China makes a frightening energy shift

The shocking pollution in Beijing over the last weeks has accelerated China's desire to limit coal fired energy use and heavy industry. That will have dramatic repercussions for Australia.

Register February 7, 2013 in your diary. That is the day you fully appreciated the new direction China is now taking which will hit the expansion of our coal industry and later may affect other mineral exports.

Because nothing will happen in the next few months, markets will be lulled into the belief that nothing is going to change. In my view the coal industry and its analysts have simply put their head in the sand and do not appreciate what is really happening in China.

In simple terms China’s new leadership is taking a different direction and we had better understand what is happening or we will face very high unemployment. Fortunately state governments are starting to understand what needs to be done. Tony Abbott is also waking up.

The first sign of change came last week when China’s State Council set a total primary energy consumption target (including renewable energy and transport fuel) of 4 billion tonnes of ''standard coal equivalent'' in the five years to 2015.

With two years of the plan period already used up, the target translates to annual growth in energy consumption of about 3.5 per cent over the next three years, down from 6.6 per cent a year in the five years to 2010.

Then yesterday the implications of that change began to unfold in Business Spectator. I often disagree with Ross Garnaut on climate but on China there are few better observers. Garnaut says that China’s demand for our coal and later other mineral products will ease because China is going to put a clamp on its coal usage, as part of the state council decision.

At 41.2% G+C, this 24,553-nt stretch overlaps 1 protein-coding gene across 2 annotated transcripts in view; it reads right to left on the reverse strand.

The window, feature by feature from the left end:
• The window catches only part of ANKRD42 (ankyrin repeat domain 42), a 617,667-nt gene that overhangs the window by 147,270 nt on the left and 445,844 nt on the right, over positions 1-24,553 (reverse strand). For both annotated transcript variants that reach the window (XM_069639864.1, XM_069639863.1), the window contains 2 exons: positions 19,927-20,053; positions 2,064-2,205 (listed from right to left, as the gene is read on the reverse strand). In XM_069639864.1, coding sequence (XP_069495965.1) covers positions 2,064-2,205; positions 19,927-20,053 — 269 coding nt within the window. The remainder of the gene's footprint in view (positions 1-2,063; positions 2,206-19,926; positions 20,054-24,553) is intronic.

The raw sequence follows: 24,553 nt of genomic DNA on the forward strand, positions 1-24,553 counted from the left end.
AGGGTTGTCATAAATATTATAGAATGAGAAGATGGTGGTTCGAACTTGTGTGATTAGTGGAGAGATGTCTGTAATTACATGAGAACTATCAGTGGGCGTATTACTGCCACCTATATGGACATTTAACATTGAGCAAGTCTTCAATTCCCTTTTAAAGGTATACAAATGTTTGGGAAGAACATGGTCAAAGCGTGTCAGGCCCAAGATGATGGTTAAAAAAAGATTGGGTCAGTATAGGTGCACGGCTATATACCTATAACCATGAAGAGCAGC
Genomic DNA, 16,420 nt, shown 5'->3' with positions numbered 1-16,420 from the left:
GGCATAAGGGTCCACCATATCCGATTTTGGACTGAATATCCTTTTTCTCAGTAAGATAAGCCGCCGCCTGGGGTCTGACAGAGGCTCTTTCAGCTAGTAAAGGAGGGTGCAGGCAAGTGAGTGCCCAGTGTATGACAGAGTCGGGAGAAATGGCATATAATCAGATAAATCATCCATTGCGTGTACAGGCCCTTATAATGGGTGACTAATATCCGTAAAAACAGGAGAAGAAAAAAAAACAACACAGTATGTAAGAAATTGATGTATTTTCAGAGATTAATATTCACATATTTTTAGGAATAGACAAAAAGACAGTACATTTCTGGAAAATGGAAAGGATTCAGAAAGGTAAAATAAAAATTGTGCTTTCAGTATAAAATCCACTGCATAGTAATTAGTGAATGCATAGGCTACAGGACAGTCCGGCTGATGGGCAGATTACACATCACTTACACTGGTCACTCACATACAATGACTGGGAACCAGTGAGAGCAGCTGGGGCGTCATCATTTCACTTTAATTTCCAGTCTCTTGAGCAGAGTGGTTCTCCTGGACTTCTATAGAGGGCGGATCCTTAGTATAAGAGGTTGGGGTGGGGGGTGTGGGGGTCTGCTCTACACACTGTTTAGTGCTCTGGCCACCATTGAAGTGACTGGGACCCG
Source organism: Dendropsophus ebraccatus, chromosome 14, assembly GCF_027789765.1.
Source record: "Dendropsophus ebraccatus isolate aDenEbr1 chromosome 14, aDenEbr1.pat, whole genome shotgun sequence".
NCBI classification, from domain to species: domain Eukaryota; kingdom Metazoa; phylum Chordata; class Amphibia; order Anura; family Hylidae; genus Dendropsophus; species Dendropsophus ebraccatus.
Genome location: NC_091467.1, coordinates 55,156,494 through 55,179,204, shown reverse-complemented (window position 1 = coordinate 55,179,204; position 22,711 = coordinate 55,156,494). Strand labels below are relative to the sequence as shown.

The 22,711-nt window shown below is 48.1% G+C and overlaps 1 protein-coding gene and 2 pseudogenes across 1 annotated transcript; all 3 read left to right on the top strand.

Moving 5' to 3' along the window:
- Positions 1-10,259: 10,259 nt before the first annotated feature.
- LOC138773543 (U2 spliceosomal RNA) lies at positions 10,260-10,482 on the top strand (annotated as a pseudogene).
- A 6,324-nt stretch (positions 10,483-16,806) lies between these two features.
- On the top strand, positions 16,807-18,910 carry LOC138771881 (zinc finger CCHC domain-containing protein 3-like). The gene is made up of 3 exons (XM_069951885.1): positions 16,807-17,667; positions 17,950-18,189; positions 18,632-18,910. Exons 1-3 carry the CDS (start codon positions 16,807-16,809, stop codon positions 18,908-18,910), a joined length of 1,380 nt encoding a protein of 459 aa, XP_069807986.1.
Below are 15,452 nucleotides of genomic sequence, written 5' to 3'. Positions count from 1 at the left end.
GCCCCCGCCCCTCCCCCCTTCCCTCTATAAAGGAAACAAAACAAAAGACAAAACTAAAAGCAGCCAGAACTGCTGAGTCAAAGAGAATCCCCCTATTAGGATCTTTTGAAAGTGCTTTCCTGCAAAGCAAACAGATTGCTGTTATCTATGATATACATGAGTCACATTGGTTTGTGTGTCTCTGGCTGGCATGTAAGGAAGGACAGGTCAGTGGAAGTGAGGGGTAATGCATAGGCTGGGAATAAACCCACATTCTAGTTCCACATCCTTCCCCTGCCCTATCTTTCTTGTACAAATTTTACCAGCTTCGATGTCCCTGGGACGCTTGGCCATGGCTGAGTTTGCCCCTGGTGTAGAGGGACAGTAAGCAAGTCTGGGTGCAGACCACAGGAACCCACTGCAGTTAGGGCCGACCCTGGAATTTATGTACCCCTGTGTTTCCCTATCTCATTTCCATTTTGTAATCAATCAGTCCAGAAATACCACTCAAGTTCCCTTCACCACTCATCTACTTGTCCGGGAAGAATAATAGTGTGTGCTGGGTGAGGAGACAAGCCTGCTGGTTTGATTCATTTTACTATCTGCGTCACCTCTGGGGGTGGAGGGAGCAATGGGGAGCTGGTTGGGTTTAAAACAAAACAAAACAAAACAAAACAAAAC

Then Ross’s son John Garnaut, writing in Fairfax Media, went further and quoted Jiang Kejun, leader of the modelling team that advised the State Council on energy use as saying that coal consumption would peak below 4 billion tonnes”. That target will be in place by 2015. Then chillingly Jiang said. "there’s no market for further development of energy-intensive industry.” If Jiang is right that will affect growth in our iron ore exports because steel making is energy intensive.

The two Garnaut views are summarised in Business Spectator (China flags move away from coal February 6). The coal industry might argue that Australia is relying too heavily on the policy interpretations of the Garnaut family with its ties to climate change.

Indeed the coal industry and its analysts hit back. UBS commodities analyst Tom Price said it was already too late for China to cap coal use at 4 billion tonnes as in 2012 it consumed 4.05 billion tonnes. In essence the coal industry says that because China depends on coal for 80 per cent of its power it can’t curb coal consumption without affecting economic growth — It’s business as usual.

Of course even now there is a problem with the thermal coal price. According to National Australia Bank’s chief economist Alan Oster, Australia produces about 700 million tonnes of thermal coal a year of which about 100 million is produced at a loss. (KGB: Alan Oster and Tim Toohey, February 1).

And to keep up the price pressure US coal producers who are being replaced by low cost gas are looking to compete with Australia in Asia (Aust coal sector says it can compete with US in Asia February 7)

If you have any doubt about the pent up demand for change in China look at the news items on Beijing pollution. And to understand what has been happening you need to take a few minutes to read John Lee’s remarkable comment in Business Spectator (China can't grow out of its problems, February 6).

After you have taken the time to absorb that commentary you will understand that in Australia the long term changes will be just as dramatic as they are going to be in China.


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